We are pleased to publish the piece below by Gareth Porter, author of the new book, Manufactured Crisis: The Untold Story of the Iran Nuclear Scare, which offers an exceptionally thorough deconstruction of the intelligence (and media) “case” that Iran is trying to build nuclear weapons.
The world’s news media have long accepted without question the charge that Iran had for many years used its civilian nuclear program as a cover for a nuclear weapons program. That narrative has rested on intelligence documents and reports that were accepted as credible by the International Atomic Energy Agency. The IAEA in turn has been treated in the news media as a non-political authority without any axe to grind.
But, as I document in detail in Manufactured Crisis, the intelligence documents at the heart of this narrative were fabrications created by the state with most obvious interest in promoting such a narrative—Israel. The origin of the false intelligence was the ambition of the neoconservatives in the Bush administration and their Israeli ally to carry out regime change in Iran, which they believed would require the use of force, though not with large-scale ground troop as in Iraq. They also believed that the only way to justify such a war would be to build a case that Iran was threatening to obtain nuclear weapons of mass destruction.
Against the backdrop of a political strategy for Iran, on which Undersecretary of State John Bolton was coordinating with Israel in 2003-04, a large cache of documents from an Iranian nuclear weapons research program came into the possession of Germany’s intelligence agency, the BND, late in the summer of 2004. They included computer modeling of a series of efforts to integrate what appeared to be a nuclear weapon into the Shahab-3 Iranian missile, and experiments with high explosives that could be used to detonate a nuclear weapon. Someone leaked to David Sanger of the New York Times that those documents had come from the laptop computer of an Iranian scientist involved in the alleged program who later feared that he had been discovered and managed to get the computer out through his wife. US officials told senior IAEA officials that they feared the “third party” that had brought out the documents was now dead, according to former Director-General Mohamed ElBaradei.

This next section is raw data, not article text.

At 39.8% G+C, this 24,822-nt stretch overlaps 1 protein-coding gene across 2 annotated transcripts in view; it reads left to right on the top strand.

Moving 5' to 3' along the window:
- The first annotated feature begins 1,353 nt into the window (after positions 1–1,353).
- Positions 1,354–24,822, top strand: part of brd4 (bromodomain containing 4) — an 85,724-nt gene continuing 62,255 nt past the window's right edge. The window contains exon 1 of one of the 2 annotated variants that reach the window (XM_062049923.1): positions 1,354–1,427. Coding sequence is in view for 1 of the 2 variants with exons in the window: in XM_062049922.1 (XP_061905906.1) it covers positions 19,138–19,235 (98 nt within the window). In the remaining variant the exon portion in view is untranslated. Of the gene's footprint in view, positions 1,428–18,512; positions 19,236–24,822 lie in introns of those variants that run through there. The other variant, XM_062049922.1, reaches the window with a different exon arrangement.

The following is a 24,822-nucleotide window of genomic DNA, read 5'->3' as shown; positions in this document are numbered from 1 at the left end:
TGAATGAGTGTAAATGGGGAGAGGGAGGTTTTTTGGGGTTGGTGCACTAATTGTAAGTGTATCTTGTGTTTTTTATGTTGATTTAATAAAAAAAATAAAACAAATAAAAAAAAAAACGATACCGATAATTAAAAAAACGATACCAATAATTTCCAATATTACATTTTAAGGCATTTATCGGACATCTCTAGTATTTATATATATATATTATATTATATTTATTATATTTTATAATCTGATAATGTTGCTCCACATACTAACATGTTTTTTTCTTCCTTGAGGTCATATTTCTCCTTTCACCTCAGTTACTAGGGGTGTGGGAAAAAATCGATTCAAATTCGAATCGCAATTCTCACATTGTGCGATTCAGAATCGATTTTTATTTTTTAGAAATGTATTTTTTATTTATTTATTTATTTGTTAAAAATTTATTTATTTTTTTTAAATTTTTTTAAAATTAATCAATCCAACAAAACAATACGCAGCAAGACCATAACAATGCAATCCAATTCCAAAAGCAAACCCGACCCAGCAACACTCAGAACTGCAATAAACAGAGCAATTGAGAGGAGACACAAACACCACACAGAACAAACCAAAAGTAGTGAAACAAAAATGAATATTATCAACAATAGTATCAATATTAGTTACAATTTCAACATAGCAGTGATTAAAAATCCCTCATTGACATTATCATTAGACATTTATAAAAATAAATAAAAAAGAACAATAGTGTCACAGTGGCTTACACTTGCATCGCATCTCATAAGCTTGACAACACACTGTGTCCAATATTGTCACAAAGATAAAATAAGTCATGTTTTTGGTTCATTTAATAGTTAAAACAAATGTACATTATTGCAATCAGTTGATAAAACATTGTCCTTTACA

But that was a crudely constructed cover story to hide the real source of the documents. In fact, the German intelligence agency, BND got those documents from a member of the Mujahedin-e-Khalq (MEK, also known as MKO, NCRI and PMOI), the Iranian terrorist organization that had become a client of Israel. The MEK member was a sometime source for the agency, but senior BND officials regarded the source as “doubtful,” according to former senior German official Karsten Voigt, who told me the whole story of his November 2004 conversation with his BND contacts on the record a year ago.
The senior BND officials had contacted Voigt, who was then coordinator of North-American relations for the foreign office, immediately after Secretary of State Colin Powell had made comments to reporters about “information” that Iran was “working hard” to combine a ballistic missile with “a weapon.” The BND officials were alarmed that the Bush administration was intending to make a case for war against Iran based on those doubtful documents.
The sequence of events presented a remarkable series of parallels with the Bush administration’s exploitation of the BND source codenamed “Curveball” to make the case for war against Iraq less than two years earlier. That Iraqi refugee in Germany—who turned out to be the brother of a senior official of Ahmad Chalabi’s Iraqi National Council—had told tales of Iraqi mobile bioweapons labs to the BND, which had passed them on to the CIA. But BND officers had eventually begun to doubt his stories. When George Tenet had asked BND chief August Hanning in December 2002 whether the United States could use the information publicly, Hanning had written a personal note to warn him that the United States should not rely on the information without further confirmation. Colin Powell had nevertheless used the very information about which Hanning had warned as the centerpiece of the case for war in Iraq. Now Powell was going public with another claim about WMD intelligence from another dubious source to make what sounded like the beginning of a case for war against another adversary of the United States.
Voigt believed the senior BND officials wanted him to issue another warning to the United States not to rely on these documents, and a few days later, he did give such a warning in public, in a coded fashion. In an article in the Wall Street Journal Voigt was reported to have said the information to which Powell had referred had come from “an Iranian dissident group” and that the United States and Europe should not “let their Iran policy be influenced by single-source headlines.”